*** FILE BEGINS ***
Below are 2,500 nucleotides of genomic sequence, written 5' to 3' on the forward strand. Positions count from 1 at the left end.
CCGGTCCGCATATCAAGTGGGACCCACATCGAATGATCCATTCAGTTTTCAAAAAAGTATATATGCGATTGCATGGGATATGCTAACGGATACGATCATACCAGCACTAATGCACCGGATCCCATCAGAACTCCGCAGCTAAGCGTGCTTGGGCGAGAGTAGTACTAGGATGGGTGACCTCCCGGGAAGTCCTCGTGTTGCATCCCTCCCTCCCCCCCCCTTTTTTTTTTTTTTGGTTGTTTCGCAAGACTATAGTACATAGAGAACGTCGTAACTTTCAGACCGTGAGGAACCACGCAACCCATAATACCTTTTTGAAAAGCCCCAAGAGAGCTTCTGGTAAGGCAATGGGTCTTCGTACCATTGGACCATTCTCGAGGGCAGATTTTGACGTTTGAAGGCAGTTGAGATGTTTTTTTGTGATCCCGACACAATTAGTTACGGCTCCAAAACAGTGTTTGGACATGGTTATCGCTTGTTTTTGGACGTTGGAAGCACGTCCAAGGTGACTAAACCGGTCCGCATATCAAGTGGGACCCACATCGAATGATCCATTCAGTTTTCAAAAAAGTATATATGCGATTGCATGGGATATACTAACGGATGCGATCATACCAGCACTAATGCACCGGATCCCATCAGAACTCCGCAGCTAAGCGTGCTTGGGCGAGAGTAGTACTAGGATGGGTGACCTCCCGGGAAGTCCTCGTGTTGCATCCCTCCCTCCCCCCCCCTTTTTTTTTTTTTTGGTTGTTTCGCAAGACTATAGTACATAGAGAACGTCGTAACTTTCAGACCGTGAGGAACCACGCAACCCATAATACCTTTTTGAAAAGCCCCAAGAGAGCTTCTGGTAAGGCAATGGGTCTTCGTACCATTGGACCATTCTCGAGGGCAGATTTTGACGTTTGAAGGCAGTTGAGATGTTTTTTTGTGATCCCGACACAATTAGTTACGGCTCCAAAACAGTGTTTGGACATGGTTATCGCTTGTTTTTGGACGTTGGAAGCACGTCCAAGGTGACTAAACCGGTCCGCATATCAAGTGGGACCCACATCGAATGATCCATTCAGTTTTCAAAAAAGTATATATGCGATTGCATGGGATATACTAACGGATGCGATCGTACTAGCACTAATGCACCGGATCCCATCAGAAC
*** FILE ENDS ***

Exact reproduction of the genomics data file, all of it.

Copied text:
Below are 2,500 nucleotides of genomic sequence, written 5' to 3' on the forward strand. Positions count from 1 at the left end.
CCGGTCCGCATATCAAGTGGGACCCACATCGAATGATCCATTCAGTTTTCAAAAAAGTATATATGCGATTGCATGGGATATGCTAACGGATACGATCATACCAGCACTAATGCACCGGATCCCATCAGAACTCCGCAGCTAAGCGTGCTTGGGCGAGAGTAGTACTAGGATGGGTGACCTCCCGGGAAGTCCTCGTGTTGCATCCCTCCCTCCCCCCCCCTTTTTTTTTTTTTTGGTTGTTTCGCAAGACTATAGTACATAGAGAACGTCGTAACTTTCAGACCGTGAGGAACCACGCAACCCATAATACCTTTTTGAAAAGCCCCAAGAGAGCTTCTGGTAAGGCAATGGGTCTTCGTACCATTGGACCATTCTCGAGGGCAGATTTTGACGTTTGAAGGCAGTTGAGATGTTTTTTTGTGATCCCGACACAATTAGTTACGGCTCCAAAACAGTGTTTGGACATGGTTATCGCTTGTTTTTGGACGTTGGAAGCACGTCCAAGGTGACTAAACCGGTCCGCATATCAAGTGGGACCCACATCGAATGATCCATTCAGTTTTCAAAAAAGTATATATGCGATTGCATGGGATATACTAACGGATGCGATCATACCAGCACTAATGCACCGGATCCCATCAGAACTCCGCAGCTAAGCGTGCTTGGGCGAGAGTAGTACTAGGATGGGTGACCTCCCGGGAAGTCCTCGTGTTGCATCCCTCCCTCCCCCCCCCTTTTTTTTTTTTTTGGTTGTTTCGCAAGACTATAGTACATAGAGAACGTCGTAACTTTCAGACCGTGAGGAACCACGCAACCCATAATACCTTTTTGAAAAGCCCCAAGAGAGCTTCTGGTAAGGCAATGGGTCTTCGTACCATTGGACCATTCTCGAGGGCAGATTTTGACGTTTGAAGGCAGTTGAGATGTTTTTTTGTGATCCCGACACAATTAGTTACGGCTCCAAAACAGTGTTTGGACATGGTTATCGCTTGTTTTTGGACGTTGGAAGCACGTCCAAGGTGACTAAACCGGTCCGCATATCAAGTGGGACCCACATCGAATGATCCATTCAGTTTTCAAAAAAGTATATATGCGATTGCATGGGATATACTAACGGATGCGATCGTACTAGCACTAATGCACCGGATCCCATCAGAAC